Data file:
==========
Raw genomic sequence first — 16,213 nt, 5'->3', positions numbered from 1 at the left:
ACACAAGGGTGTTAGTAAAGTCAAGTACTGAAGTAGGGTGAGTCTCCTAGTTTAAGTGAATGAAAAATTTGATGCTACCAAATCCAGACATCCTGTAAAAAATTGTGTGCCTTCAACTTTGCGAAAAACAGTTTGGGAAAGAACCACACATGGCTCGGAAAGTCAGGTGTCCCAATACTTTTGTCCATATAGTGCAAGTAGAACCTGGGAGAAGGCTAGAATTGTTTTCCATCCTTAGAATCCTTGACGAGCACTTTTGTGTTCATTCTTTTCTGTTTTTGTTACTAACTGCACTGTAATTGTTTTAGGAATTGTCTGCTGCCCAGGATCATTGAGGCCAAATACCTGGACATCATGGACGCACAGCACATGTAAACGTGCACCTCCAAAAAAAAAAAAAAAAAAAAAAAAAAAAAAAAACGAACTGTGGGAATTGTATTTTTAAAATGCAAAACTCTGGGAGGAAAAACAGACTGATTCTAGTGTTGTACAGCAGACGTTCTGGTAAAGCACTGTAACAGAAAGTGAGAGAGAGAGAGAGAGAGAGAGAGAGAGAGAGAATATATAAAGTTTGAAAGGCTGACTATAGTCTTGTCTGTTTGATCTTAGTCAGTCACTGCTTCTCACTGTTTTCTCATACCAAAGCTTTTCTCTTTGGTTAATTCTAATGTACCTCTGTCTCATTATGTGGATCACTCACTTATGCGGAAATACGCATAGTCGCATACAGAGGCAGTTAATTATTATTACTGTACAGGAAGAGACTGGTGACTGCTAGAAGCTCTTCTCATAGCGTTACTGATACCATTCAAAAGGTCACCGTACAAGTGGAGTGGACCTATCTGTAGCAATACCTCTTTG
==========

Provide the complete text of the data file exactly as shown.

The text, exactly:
Raw genomic sequence first — 16,213 nt, 5'->3', positions numbered from 1 at the left:
ACACAAGGGTGTTAGTAAAGTCAAGTACTGAAGTAGGGTGAGTCTCCTAGTTTAAGTGAATGAAAAATTTGATGCTACCAAATCCAGACATCCTGTAAAAAATTGTGTGCCTTCAACTTTGCGAAAAACAGTTTGGGAAAGAACCACACATGGCTCGGAAAGTCAGGTGTCCCAATACTTTTGTCCATATAGTGCAAGTAGAACCTGGGAGAAGGCTAGAATTGTTTTCCATCCTTAGAATCCTTGACGAGCACTTTTGTGTTCATTCTTTTCTGTTTTTGTTACTAACTGCACTGTAATTGTTTTAGGAATTGTCTGCTGCCCAGGATCATTGAGGCCAAATACCTGGACATCATGGACGCACAGCACATGTAAACGTGCACCTCCAAAAAAAAAAAAAAAAAAAAAAAAAAAAAAAAACGAACTGTGGGAATTGTATTTTTAAAATGCAAAACTCTGGGAGGAAAAACAGACTGATTCTAGTGTTGTACAGCAGACGTTCTGGTAAAGCACTGTAACAGAAAGTGAGAGAGAGAGAGAGAGAGAGAGAGAGAGAGAGAATATATAAAGTTTGAAAGGCTGACTATAGTCTTGTCTGTTTGATCTTAGTCAGTCACTGCTTCTCACTGTTTTCTCATACCAAAGCTTTTCTCTTTGGTTAATTCTAATGTACCTCTGTCTCATTATGTGGATCACTCACTTATGCGGAAATACGCATAGTCGCATACAGAGGCAGTTAATTATTATTACTGTACAGGAAGAGACTGGTGACTGCTAGAAGCTCTTCTCATAGCGTTACTGATACCATTCAAAAGGTCACCGTACAAGTGGAGTGGACCTATCTGTAGCAATACCTCTTTG